Two U.S.-based academics — Oliver Hart and Bengt Holmstrom — were named co-winners of the 2016 Nobel prize in economics for their pioneering and separate research on contract theory that includes influencing corporate governance and shedding light on setting CEO performance-based pay.
Mr. Hart, a U.S. citizen born in London, is the Andrew E. Furer professor of economics at Harvard University. Mr. Holmstrom, a Finnish citizen and permanent U.S. resident, is the Paul A. Samuelson professor of economics at Massachusetts Institute of Technology.
The two will share the 8 million Swedish kronor ($932,307) Sveriges Riksbank Prize in Economic Sciences in Memory of Alfred Nobel, awarded by the Royal Swedish Academy of Sciences.
Their work spotlights how shareholders can control a company and hold top executives accountable “through the design of corporate governance and capital structure,” according to a prize announcement Monday by the Royal Swedish Academy of Sciences.
Their work can “provide a lens through which we can view CEO compensation data with the objective of understanding good (or bad) corporate governance.”
“For investors, the most interesting implications (of their work) have to do with structuring incentive pay, corporate governance and corporate financial structure,” Bruce I. Jacobs, principal, Jacobs Levy Equity Management, said in an e-mail.
Mr. Hart's work “illuminates the link between corporate finance decisions and corporate governance,” Mr. Jacobs said.
Under Mr. Hart's analysis, “a contract cannot foresee every possible eventuality; nor may it be possible to arrive at objective signals of performance. In lieu of specifying rewards, then, it may be more practical to specify the allocation of the rights to control assets or make decisions.” Mr. Jacobs said.
Mr. Holmstrom developed insights into the concept of informativeness, “which suggests that one way agents can be motivated to work in the interests of principals is to tie their remuneration to signals that provide reliable information about their actions,” Mr. Jacobs said. ”Stock prices … may provide a good signal of how management is acting.” In doing so, it is better “to attempt to filter out unrelated factors” by linking CEO's company stock price relative to those of similar companies, such as those in the same industry.
In more recent work, Mr. Holmstrom “has also examined issues of market liquidity, asset prices and financial regulation,” Mr. Jacobs said. A paper Mr. Holmstrom co-wrote with Tri Vi Dang, lecturer, department of economics, Columbia University, and Gary Gorton, Frederick Frank Class of 1954 professor of management and finance at Yale University School of Management, “after the 2007-2009 financial crisis looks at the popularity of debt securities created from other debt securities, such as mortgage-backed securities, and how liquidity in this market can dry up, potentially leading to market crashes, when these usually information-insensitive securities become suddenly information-sensitive,” Mr. Jacobs said.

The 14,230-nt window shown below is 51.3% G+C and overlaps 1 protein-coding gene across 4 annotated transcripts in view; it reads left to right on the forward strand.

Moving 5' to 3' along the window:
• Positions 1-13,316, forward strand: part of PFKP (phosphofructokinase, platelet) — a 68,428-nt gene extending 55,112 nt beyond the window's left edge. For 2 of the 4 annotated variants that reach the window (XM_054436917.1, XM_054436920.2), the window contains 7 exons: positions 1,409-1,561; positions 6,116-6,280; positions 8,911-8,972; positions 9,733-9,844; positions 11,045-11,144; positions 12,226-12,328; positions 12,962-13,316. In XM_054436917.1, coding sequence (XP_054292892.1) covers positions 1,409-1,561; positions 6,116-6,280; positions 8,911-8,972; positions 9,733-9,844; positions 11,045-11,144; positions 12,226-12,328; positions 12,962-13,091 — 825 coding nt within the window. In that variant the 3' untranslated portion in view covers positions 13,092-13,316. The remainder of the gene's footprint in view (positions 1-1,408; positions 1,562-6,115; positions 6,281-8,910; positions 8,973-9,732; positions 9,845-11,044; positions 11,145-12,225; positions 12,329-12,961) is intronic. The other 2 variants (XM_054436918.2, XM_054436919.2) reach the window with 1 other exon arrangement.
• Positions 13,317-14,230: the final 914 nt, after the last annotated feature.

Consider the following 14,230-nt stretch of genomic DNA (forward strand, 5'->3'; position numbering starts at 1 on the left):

Messrs. Hart and Holmstrom broke new ground in research on managing conflicts of interest and determining whether public-service institutions should be publicly or privately owned, among other areas of their work, the academy said.
“As an investor, recognition of conflicts of interest among market participants is critical as such conflicts can and do affect security prices,” Mr. Jacobs said. “Properly motivating investment managers requires measuring investment manager performance and paying performance fees relative to risk-adjusted benchmarks.”
On whether to privatize, Mr. Hart examined the desirability of privatization depending on the “trade-off between cost reduction and quality,” the academy announcement said.
Mr. Hart co-authored an article on the subject with Andrei Shleifer and Robert Vishny, both of whom are co-founders of LSV Asset Management, that “showed that incentives for cost reduction are typically too strong. … In their article, Hart and his co-authors were particularly concerned about private prisons.” the academy said.
Such investment has come under scrutiny at pension funds. In September, the $53.3 billion New York City Employees' Retirement System trustees voted to study divestment of its holdings in companies that run private prisons.
Mr. Hart was a fellow of the European Corporate Governance Institute in 2002, while Mr. Holmstrom served on its executive board from 2000 to 2005, according to their websites. The institute's 25 institutional investor members are mainly European-based but also include the $305.8 billion California Public Employees' Retirement System, Sacramento. Mr. Holmstrom also served as a director on the board of Nokia Corp. from 1999 to 2012, and he has been a consultant to what is now Mercer LLC.
Messrs. Hart, Holmstrom, Shleifer and Vishny couldn't be reached for comment. Alayna Francis, Mercer spokeswomen, was unable to respond by press time.